Over the years we have received many comments about meeting so young many unwelcome! Stick with confidence in your relationship I am sure you will have a wonderful like together. Hi Carrie, what lovely post. The main events that really shook our relationship was when I got the opportunity to go live abroad.
I got to see everything I wanted, met a lot a people, did a lot of traveling but always came back to him and always preferred his company. Thank you so much for this post Carrie! Thanks again for this post! Thanks for that post! I think it can really help some of the younger ones and the older ones.
To hold onto dreams, to work on being a team etc. You 2 guys are sooooo cute together, made for each other! What a great post, I am in the same situation as you, and I am really glad of that. I just think like you about this topic.
I still went to university and we met up every weekend. Having fun together, but also with other people, is key! We never planned it and yet somehow, despite going through being bereaved I lost my dad a few months after my 20th birthday , moving in together, graduating, job hunting, moving up and down the country multiple times and changing careers, it has always felt right having him by my side.
Our coupled up experience of young adult life is different to that of a single person, yes. I am so grateful for the lessons that being with Harry, and trying to build a life which will bring us what we need as individuals as well as as a couple, have taught me. I know he pushes me to do good things, and often things I might be too scared to do alone, and I am always so grateful to have had his support.
I do just wish we could be left alone with that choice a little more often, rather than bombarded with negative statistics special thanks to those that linked me to a guardian article on why so many marriages under 30 end in divorce…. Harry has had SO many comments about settling down being dreadful, it is almost ridiculous.
But people like to point out that this is my first real relationship and I might be missing out on life, experiences and even other love stories. Everyone lives its own way…. Anyway, just wanted to thank you for this post Carrie. I love this post! This post is amazing! That only means you can get more time with that person. You and Miguel are very lucky, Carrie!! This was a very interesting read to me. This is sooo relevant to me, thank you for posting!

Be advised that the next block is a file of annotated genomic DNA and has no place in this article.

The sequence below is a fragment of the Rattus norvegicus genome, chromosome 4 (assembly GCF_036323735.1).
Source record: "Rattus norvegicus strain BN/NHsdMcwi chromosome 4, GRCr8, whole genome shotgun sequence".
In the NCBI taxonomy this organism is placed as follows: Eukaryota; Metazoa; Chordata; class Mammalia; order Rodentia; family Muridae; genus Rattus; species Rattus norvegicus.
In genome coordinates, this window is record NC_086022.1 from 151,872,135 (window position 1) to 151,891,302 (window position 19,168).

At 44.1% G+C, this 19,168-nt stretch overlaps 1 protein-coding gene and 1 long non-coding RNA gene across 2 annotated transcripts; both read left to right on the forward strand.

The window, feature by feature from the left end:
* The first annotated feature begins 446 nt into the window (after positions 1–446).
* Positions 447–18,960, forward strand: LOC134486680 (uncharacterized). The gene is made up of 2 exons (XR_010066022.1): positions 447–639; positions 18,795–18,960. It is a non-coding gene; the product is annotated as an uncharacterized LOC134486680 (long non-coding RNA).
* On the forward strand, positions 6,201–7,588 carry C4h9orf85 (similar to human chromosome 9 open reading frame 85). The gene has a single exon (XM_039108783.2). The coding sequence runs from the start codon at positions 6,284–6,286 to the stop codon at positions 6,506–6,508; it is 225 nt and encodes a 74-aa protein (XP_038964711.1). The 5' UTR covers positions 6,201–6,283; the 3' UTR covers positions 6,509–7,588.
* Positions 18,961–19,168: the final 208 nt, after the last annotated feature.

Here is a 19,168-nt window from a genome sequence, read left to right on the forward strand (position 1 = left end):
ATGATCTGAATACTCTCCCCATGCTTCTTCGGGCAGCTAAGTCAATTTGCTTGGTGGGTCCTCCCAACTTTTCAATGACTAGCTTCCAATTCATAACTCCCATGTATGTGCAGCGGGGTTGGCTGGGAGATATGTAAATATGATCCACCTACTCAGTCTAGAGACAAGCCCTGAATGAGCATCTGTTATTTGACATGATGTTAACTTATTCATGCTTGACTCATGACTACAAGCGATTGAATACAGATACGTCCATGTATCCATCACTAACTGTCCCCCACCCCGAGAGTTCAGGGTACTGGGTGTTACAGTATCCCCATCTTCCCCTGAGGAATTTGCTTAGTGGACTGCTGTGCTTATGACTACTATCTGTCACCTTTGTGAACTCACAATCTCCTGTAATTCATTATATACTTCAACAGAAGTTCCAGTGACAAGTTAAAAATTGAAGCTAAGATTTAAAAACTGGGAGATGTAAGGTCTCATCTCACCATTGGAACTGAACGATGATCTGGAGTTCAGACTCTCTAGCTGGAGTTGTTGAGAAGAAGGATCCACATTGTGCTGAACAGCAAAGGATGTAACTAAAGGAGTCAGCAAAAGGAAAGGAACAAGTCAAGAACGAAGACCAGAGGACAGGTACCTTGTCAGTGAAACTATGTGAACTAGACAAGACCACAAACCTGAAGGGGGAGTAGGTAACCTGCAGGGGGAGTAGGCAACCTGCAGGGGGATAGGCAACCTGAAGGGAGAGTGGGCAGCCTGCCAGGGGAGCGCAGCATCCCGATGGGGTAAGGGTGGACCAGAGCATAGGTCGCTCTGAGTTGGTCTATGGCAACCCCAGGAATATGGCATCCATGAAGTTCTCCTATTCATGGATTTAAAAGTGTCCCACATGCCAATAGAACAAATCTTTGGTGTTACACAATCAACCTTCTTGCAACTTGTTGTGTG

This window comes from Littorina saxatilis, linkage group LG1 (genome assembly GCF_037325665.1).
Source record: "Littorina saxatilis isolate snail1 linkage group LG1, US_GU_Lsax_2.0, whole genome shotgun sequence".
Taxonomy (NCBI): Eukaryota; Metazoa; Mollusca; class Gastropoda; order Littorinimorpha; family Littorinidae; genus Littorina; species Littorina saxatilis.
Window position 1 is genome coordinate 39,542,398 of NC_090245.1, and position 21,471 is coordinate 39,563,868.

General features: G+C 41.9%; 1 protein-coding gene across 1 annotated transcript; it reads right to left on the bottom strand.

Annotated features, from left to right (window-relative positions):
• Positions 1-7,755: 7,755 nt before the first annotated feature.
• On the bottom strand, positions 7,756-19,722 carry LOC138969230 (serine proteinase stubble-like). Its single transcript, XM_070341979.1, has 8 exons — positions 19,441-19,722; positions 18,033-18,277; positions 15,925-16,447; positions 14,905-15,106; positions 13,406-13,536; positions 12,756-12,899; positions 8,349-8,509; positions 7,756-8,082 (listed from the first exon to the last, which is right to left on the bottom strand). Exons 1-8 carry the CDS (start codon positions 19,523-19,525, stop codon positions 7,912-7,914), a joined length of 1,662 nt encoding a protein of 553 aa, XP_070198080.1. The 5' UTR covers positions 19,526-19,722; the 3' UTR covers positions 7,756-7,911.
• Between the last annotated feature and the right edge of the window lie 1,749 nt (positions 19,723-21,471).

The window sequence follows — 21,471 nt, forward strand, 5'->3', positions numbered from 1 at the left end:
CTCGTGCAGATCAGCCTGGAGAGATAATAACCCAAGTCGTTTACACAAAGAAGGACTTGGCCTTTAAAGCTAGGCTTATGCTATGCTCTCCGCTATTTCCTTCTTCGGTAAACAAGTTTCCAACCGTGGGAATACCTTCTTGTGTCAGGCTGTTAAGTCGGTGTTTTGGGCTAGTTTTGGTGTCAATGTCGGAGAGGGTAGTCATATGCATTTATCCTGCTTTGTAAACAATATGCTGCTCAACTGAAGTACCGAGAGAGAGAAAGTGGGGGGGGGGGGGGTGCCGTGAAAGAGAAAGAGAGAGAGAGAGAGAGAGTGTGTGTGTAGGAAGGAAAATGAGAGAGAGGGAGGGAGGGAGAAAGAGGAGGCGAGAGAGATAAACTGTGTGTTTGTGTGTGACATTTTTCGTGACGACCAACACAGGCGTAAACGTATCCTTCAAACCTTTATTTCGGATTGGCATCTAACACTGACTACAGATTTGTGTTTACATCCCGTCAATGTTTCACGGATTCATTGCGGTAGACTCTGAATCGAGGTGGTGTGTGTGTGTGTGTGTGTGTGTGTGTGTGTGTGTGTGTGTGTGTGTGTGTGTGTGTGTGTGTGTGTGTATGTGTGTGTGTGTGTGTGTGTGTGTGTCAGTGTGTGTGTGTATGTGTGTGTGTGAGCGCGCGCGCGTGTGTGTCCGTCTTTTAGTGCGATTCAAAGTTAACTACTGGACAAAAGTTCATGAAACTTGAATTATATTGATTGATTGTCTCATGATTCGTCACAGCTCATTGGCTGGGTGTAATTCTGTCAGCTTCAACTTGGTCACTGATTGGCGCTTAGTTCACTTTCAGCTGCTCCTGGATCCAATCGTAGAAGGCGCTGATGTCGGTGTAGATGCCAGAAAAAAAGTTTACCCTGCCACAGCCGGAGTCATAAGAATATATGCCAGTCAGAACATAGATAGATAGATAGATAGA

You and Miguel are the cutest and happiest looking couple ever. Your engagement post omg. I so wish any of my relationships had worked out so well. Unfortunately university did get between me and one ex of mine, who moved down to London from the north to follow his dream.
I felt perfectly happy including him on my blog and he even started his own. Unfortunately, time, distance and committments well, and his management of the them made it impossible for our relationship to continue. Carrie, this post was perfect. My partner and I are in our early 20s and have been together 3 years, of which one and a half were intercontinental long distance.
Such a lovely post- I have never been in this type of relationship- but I remember having to make this decision when I was choosing to go to uni and my boyfriend at the time was not.
We broke up for different reasons, but I totally understand that pull of what you want to do and still being loyal. I found myself going through a similar experience when I finished university. I had been with my boyfriend since I was 18 and we had supported each other through university. Everybody was sort of pressuring me to go off and do my own thing rather than staying here and waiting for him to finish.
Love is so important. My husband and I got married when we were No age or path guarantees blissful commitment. Love this post, very relatable! The truth is, we both just enjoyed the same things in school, and it was far easier to be together. I started dating my husband when we were The right person will be supportive and work hard to keep the relationship strong.